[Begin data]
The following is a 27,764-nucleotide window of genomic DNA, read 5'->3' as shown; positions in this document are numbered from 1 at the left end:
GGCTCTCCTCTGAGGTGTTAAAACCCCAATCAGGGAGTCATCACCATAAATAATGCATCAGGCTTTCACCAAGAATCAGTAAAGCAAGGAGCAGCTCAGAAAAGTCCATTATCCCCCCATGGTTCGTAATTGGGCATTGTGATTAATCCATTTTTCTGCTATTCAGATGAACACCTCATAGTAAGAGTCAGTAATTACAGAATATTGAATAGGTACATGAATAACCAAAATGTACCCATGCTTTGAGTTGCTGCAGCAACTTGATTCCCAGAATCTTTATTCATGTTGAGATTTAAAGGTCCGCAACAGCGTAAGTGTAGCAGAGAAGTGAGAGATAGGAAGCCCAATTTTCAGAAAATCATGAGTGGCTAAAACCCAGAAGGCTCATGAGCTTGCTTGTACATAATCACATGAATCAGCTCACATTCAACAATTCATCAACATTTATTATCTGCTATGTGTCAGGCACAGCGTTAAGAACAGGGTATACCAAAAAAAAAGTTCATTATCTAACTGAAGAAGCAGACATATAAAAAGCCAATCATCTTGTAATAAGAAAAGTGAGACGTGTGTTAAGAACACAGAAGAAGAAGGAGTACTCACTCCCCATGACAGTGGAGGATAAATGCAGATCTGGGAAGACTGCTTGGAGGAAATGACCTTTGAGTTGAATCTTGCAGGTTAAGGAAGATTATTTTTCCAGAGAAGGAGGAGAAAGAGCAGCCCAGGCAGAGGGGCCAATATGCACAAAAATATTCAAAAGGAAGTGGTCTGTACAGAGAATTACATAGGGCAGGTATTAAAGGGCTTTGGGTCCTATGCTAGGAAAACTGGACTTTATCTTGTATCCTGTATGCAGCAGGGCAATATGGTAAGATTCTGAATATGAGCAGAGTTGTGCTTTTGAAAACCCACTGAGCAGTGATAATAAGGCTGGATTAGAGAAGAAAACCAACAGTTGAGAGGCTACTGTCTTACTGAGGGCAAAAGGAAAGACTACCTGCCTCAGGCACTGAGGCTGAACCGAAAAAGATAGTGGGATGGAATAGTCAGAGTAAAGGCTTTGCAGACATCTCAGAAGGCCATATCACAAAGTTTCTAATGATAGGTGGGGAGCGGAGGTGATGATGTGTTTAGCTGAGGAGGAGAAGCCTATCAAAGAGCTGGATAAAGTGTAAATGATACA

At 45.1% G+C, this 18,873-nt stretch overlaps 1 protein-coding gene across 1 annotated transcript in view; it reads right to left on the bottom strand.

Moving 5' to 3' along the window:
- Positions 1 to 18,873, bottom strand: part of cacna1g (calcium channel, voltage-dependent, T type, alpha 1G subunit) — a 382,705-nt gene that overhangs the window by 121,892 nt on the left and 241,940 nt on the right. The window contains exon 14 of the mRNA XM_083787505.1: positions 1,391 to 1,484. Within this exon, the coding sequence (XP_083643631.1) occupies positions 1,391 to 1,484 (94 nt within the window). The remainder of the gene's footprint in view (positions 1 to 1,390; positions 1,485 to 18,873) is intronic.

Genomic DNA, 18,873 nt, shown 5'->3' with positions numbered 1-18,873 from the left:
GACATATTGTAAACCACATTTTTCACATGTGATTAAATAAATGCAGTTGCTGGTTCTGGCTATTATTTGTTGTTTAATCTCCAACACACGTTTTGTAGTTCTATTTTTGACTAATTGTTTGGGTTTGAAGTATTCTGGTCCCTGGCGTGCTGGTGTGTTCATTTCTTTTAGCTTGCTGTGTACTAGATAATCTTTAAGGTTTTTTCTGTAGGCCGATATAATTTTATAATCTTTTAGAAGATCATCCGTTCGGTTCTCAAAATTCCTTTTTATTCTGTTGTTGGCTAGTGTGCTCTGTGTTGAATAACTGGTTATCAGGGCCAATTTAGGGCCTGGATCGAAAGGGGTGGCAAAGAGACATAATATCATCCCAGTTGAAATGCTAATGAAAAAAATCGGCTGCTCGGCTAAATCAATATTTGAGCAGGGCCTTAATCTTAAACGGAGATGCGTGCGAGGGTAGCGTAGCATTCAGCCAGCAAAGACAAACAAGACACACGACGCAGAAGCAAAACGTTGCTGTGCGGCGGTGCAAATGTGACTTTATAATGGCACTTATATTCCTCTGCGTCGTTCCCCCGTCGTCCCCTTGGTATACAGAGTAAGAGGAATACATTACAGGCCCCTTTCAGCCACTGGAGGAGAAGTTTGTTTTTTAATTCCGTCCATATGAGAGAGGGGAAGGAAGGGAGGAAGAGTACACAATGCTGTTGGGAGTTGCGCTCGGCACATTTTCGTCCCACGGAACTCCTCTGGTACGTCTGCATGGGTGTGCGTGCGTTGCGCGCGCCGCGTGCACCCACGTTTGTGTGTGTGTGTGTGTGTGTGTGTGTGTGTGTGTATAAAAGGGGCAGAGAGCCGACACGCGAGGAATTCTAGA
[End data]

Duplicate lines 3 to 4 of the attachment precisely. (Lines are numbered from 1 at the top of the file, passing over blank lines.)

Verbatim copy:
At 45.1% G+C, this 18,873-nt stretch overlaps 1 protein-coding gene across 1 annotated transcript in view; it reads right to left on the bottom strand.

Moving 5' to 3' along the window: